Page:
Or there’s this: “Many of the politically-correct left – including the Guardian, the Independent, most of the BBC… – have chosen to champion those who are deliberately trying to murder innocent civilians” (p.11). That’s from a discussion of elections in Iraq. Again: no evidence is offered of, say, the Guardian or the BBC “championing” the cause of those who murder civilians in Iraq, whether the kind that can be taken “at face value” or any other kind.

How about this: “The BBC can endlessly promote mass immigration against the wishes of its license fee payers with impunity…” (p.35)

Or this: “Index on Censorship is on the brink of turning from an organisation that campaigns for freedom of speech to one that campaigns against it.” (p.36) No footnote is given. (This pamphlet does have footnotes, so his reticence to offer the evidence on which he’s basing his judgments is frustrating. Index put an article out on its website, which it later, I think, withdrew, after the van Gogh killing, but Browne’s referring to the whole “organisation” being on the brink of a fundamental transformation, and clearly has far stronger evidence than that to back up a claim like this, unless his brain is still colonised by PC, of course.)

Oh, yes, and there’s this: “Many on the left in Britain supported the Ayatollah of Iran’s call to murder Salman Rushdie for insulting Islam…” (p.50) Not “some on the left thought that the book shouldn’t have been published”, but a claim that “many on the left” endorsed a call to murder. Again: Browne doesn’t offer any evidence, let alone evidence that can be taken at face value here. I think he still has some work to do here.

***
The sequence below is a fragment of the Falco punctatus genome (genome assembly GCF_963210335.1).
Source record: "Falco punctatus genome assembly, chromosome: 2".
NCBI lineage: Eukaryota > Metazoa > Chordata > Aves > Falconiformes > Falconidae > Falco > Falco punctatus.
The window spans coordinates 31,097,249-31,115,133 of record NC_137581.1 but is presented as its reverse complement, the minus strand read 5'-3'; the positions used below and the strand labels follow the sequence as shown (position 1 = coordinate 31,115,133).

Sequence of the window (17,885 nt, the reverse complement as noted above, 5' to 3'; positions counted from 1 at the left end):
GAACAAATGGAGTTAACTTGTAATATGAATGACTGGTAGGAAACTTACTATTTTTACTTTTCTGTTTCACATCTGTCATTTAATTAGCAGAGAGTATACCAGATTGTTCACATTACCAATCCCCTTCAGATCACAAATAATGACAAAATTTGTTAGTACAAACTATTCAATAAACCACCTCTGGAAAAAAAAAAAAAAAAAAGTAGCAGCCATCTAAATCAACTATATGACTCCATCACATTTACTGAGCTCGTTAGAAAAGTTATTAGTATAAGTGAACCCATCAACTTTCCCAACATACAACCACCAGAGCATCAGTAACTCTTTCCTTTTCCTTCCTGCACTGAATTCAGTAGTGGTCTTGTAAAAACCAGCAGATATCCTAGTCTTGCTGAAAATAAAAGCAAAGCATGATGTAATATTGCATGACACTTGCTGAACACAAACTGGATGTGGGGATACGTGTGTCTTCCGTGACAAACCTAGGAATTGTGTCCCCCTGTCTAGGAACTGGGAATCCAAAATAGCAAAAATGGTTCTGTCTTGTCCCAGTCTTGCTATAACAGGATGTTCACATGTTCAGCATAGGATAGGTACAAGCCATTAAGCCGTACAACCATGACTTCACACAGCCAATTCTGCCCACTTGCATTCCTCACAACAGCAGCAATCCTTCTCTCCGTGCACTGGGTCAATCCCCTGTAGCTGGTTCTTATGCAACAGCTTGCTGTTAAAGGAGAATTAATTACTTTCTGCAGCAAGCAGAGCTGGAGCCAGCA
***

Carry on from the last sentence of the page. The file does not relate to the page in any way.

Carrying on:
Moving on…

Browne’s Guide to Purging Political Correctness, #1

“When you say something in public, ask yourself are you saying it because it is politically correct, or because you know it to be factually correct? Are you choosing intellectual laziness over emotional discomfort?”

It’s a good question to ask. And those who heard the Today interview will know that Browne has to be a bit careful with his rhetoric about “factual correctness”, since in that interview he did rather have to beat a retreat from the claims he was making (p.8) about how it was “factually correct” that the pay gap between women and men owed to “different work/life choices” and “childcare breaks” rather than “sex discrimination”, the alternative, “politically correct” explanation. In the interview, he agreed that there were a mix of relevant factors, seemed to agree that pushing the “factually correct” line to an extreme would be misleading, and asserted, falsely, that there were “several pages on this issue” in his report “that go into it in some depth”, whereas in fact there’s just over one page (pp.59-60), and “depth” is a very generous self-assessment indeed of the level of analysis.